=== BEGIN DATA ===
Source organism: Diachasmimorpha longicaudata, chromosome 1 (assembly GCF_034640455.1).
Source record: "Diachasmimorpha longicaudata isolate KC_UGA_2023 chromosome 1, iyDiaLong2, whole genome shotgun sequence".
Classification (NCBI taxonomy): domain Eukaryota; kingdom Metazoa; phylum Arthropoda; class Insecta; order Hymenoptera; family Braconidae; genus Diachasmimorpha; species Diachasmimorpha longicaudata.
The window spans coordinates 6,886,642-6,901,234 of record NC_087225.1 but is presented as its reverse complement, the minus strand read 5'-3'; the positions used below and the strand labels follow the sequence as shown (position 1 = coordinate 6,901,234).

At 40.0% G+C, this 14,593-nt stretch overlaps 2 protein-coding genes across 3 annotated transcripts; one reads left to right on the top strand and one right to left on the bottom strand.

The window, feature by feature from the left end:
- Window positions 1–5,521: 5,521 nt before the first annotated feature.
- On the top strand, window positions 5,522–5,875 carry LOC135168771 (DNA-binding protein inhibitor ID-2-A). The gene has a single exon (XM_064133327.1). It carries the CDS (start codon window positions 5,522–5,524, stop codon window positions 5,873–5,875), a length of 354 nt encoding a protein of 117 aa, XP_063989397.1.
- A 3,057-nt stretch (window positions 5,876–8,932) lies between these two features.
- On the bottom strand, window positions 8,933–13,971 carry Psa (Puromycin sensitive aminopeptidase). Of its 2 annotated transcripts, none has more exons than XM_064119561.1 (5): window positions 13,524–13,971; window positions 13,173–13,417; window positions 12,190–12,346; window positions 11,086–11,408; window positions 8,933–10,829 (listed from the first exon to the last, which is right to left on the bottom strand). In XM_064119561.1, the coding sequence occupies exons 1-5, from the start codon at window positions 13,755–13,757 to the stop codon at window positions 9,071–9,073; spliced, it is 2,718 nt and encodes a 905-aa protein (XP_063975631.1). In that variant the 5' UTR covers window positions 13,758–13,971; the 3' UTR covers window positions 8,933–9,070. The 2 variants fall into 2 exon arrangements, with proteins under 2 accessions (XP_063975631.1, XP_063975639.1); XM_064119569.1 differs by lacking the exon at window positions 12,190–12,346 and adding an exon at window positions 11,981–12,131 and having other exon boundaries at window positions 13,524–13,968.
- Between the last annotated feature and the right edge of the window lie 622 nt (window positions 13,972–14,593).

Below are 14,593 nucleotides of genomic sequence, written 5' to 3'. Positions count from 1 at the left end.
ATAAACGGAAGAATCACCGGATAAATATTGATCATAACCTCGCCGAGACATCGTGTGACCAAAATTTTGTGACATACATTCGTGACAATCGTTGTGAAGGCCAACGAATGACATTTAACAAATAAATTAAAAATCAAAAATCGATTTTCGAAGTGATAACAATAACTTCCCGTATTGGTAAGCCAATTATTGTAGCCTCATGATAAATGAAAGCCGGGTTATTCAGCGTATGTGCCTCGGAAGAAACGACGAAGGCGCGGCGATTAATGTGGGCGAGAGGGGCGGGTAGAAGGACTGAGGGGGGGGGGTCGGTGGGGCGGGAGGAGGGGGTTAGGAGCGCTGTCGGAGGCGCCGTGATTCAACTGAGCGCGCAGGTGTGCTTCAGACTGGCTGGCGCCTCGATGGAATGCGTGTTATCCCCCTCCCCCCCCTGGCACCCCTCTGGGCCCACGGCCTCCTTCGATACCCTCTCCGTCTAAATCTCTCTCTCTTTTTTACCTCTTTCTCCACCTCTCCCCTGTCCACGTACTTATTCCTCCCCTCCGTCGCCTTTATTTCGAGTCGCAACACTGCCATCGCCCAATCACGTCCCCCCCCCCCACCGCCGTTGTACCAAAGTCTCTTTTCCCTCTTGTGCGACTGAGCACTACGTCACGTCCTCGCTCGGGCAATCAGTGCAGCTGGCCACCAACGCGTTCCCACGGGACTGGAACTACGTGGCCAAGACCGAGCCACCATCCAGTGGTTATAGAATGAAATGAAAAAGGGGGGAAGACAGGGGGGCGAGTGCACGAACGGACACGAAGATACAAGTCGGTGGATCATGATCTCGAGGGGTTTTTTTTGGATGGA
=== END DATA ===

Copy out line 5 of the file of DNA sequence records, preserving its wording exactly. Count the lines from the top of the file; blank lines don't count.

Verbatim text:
At 40.0% G+C, this 14,593-nt stretch overlaps 2 protein-coding genes across 3 annotated transcripts; one reads left to right on the top strand and one right to left on the bottom strand.